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Lecture

Ethics, Economic, and Free-Market Environmentalism
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Department
Philosophy
Course
PHIL 2380
Professor
Deirdre Kelly
Semester
Winter

Description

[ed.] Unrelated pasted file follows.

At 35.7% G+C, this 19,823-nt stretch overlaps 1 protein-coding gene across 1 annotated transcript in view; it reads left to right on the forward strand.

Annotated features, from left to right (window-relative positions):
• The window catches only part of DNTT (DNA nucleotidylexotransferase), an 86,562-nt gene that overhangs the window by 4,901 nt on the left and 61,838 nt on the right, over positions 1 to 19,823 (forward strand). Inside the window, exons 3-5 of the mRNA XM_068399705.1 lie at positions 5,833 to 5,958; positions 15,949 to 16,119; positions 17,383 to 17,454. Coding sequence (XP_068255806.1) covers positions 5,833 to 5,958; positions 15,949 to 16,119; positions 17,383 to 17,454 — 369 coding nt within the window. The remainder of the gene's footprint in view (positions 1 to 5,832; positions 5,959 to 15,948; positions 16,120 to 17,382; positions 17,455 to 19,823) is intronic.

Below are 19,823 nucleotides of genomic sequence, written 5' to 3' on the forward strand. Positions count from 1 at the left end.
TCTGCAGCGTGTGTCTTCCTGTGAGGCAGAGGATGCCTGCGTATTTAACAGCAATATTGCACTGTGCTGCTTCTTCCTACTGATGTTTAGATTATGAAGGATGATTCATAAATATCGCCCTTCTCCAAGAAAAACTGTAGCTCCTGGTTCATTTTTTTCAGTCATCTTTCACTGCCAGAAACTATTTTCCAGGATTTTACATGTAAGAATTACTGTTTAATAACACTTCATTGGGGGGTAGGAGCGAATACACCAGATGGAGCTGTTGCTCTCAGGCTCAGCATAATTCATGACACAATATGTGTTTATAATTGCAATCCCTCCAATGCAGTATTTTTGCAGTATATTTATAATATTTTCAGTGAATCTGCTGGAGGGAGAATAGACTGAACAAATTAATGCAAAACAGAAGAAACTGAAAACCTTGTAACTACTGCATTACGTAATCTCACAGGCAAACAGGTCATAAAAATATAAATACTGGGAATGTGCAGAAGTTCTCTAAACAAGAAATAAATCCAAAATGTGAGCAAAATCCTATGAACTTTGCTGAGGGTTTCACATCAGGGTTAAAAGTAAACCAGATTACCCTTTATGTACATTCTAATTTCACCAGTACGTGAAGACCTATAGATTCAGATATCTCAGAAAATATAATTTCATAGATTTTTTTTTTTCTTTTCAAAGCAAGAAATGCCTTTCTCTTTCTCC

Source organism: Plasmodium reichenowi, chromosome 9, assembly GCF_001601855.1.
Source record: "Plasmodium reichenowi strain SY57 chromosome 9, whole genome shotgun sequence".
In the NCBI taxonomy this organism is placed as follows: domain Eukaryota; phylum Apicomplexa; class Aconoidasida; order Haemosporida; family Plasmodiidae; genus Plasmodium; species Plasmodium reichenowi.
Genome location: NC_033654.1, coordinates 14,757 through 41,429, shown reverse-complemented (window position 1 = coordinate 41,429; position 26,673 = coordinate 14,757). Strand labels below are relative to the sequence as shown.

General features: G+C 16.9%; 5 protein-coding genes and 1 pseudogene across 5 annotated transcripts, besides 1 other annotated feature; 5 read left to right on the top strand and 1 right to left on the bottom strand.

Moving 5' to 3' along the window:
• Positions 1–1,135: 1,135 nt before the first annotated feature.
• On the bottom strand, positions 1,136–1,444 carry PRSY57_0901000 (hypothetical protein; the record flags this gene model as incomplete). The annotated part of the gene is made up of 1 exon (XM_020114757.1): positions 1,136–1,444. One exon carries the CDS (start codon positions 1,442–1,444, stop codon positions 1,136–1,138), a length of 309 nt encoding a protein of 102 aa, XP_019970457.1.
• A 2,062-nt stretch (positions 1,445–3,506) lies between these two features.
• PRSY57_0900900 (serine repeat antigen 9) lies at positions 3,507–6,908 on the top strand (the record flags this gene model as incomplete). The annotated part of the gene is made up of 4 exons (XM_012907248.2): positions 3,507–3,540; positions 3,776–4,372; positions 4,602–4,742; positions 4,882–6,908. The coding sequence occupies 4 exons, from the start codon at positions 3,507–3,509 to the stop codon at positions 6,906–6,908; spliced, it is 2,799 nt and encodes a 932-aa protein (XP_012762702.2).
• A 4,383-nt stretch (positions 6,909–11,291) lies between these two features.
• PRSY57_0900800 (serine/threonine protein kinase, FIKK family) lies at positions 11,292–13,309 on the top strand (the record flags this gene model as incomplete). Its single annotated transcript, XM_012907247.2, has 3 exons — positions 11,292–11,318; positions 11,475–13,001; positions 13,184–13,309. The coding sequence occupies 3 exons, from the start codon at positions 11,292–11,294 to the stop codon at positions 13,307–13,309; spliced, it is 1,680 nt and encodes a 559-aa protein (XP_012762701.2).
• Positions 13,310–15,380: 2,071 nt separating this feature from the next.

PHIL 2380 Mar 11 2014 Ethics and Economics ­“You see that tree over there? It doesn't have any value until it’s cut down. Unless, of  course, you tree huggers decide to pay for it so that you can enjoy it. Think your cronies  can raise enough to save the entire forest?” ­ Story told by David Suzuki ­Nature’s Value ­The tree only has instrumental value; its value is derived from the money it can  bring in ­Inherent in the CEO’s statement is an acceptance of anthropocentrism ­Allows no room for environmental ethics ­Market Economy ­For a market economy to work we need to know who owns what and how ­Legal systems that enforce market economy can be either ethical or unethical ­Different ethical systems will lead to different conclusions about which economy  is best ­Contractarian Justification ­Ethical egoists are continually dealing in prisoner’s Dilemma 1. Keeping contracts with each other (contractarianism) 2. Stealing each other’s property 3. Injuring each other’s property ­Rational to accept a free­market system enforced by state coercion ­Hobbes’ war of all against all ­Locke’s Leviathan ­Appeal: Self­interest ­Drawback: No application for extension including environmental concerns ­Libertarian Justification ­Each person has a natural right or self­ownership based o\in their autonomy over  their own choices ­Have an initial right to own their property to that which she has acquired through  initial acquisition ­Appeal: Rights not to be harmed by others’ pollution ­Drawback: Future generation, accumulated harms ­Indirect Utilitarian Justification ­Highest maximum aggregate preference satisfaction for everyone if we all pursue  our own self­interests (Adam Smith, 1776) ­Indirect­  ­Ethical egoism, not utilitarian, standard of rightness for a set of ethical  rules ­Market must not be monopolized, people well informed, no market failures ­Marginal benefit, marginal cost, Pareto efficient (net utility) ­In your self­interest to get what you want, market is happy ­External cost­ pollution (We don’t always pay full price for enviro stuff) ­Distributive Justice ­The former theories discussed are not concerned with just or fair distribution: the  rich get richer ­Centrally planned economy ­Appeal: It’s fair ­Drawbacks: Less incentive, fewer goods in the pool ­Rawlsian distributive justice: Maximin principle ­It’s okay to have unfair distributions as long as the people worse­off are  benefitting ­It’s fine if someone is making $1 million per year as long as the  poor are benefitting more ­Th
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